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Rights activist apologises for anti-Semitic comments

Erik Jensen
January 28, 2009
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THE convener of a conference on justice for Palestine, to be held at State Parliament tomorrow, has apologised for making anti-Jewish comments despite having earlier defended them as "private conversation".

Maqsood Alshams, who formed a lobby group called the Asia Pacific Human Rights Institute, organised the conference with three universities to discuss the possibility of Israel being prosecuted by the International Court of Justice.

The Bangladesh-born asylum seeker, who was once nominated for the National Human Rights Award, wrote in private emails obtained by the Herald that Israel had overshadowed the Holocaust in its treatment of Palestine and that God hated Jews.

"The simple answer is that you the Jews are real motherf----- bastards," he wrote in an email to Richard Benkin, a human rights activist based in Chicago.

"You guys are simply assholes … Stop playing the bloody victim games."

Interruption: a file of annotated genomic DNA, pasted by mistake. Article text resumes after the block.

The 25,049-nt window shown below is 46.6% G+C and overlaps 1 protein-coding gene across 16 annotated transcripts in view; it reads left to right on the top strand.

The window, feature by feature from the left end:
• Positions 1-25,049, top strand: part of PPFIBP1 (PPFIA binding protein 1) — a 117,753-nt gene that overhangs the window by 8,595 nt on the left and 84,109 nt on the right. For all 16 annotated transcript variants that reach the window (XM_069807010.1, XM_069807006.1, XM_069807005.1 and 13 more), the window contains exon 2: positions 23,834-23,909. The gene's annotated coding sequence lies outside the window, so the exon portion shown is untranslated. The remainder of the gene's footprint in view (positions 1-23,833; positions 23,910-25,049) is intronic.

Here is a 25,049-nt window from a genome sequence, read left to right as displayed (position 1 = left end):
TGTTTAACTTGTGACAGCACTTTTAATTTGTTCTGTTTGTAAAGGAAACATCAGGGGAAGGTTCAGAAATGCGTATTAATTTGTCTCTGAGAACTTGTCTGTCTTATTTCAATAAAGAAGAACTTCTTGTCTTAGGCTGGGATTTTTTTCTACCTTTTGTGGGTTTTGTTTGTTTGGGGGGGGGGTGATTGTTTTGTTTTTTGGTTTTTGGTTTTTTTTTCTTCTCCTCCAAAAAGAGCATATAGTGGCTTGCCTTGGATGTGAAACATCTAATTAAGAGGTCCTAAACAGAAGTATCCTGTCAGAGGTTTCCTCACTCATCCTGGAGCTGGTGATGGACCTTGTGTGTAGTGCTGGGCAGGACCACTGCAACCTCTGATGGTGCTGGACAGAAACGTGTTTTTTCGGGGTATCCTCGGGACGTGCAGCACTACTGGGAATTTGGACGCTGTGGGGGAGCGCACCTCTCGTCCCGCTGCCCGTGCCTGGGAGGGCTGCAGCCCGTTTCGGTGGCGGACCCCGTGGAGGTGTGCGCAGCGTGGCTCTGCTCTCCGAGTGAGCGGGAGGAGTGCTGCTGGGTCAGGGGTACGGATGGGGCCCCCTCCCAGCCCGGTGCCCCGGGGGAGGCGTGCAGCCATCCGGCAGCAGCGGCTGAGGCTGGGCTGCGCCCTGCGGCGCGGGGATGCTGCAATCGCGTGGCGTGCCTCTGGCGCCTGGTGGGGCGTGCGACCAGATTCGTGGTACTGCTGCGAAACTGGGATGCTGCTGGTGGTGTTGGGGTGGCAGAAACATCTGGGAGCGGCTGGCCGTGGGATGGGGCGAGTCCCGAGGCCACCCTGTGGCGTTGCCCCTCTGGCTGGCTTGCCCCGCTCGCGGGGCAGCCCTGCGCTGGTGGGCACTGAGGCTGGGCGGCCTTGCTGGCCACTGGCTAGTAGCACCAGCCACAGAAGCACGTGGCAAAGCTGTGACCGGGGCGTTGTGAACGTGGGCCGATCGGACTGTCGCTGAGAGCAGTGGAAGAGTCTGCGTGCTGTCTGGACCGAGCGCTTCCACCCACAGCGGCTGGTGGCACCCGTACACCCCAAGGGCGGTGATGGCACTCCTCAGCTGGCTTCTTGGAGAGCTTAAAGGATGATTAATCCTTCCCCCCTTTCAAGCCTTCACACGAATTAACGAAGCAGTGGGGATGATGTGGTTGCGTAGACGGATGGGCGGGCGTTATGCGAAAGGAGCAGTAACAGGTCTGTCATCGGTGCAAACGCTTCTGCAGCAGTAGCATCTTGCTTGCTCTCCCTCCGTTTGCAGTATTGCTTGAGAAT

In another email, to a Sydney management consultant, Anna Berger, Mr Maqsood said Israel's actions in Gaza were more serious than the Holocaust, comparing the conflict with Hitler's treatment of Jews.

Asked about the emails, Mr Maqsood initially defended his right to a private argument. "Is it anything wrong to have a private conversation? That is not my public view … I am not an anti-Semite at all. I have many Jewish friends."

But late yesterday Mr Maqsood apologised and withdrew the remarks. "I am ashamed to say they were made at a time when I was intoxicated and angry," he said. "Of course, there is no excuse for such remarks."

The universities participating in Mr Maqsood's conference have refused to withdraw support, despite calls from the NSW Jewish Board of Deputies.

"It now seems the conference will also serve an anti-Semitic agenda," the board's chief executive, Vic Alhadeff, said yesterday. "The participating organisations - wittingly or unwittingly - have allowed themselves to be used as part of that racist agenda."

Larissa Behrendt, of the University of Technology, said monetary support would remain for the conference as the forum was part of legitimate debate.

"We saw this as being an opportunity for debate [but] there's no space in it for the comments that have been made. There's no excuse for them [but] it doesn't mean the debate we want to have take place should not take place."

Macquarie University and the University of Sydney have also maintained their positions.

The Edmund Rice Centre, a Christian social justice body where the Asia Pacific Human Rights Institute is based, said the remarks were derogatory and offensive.

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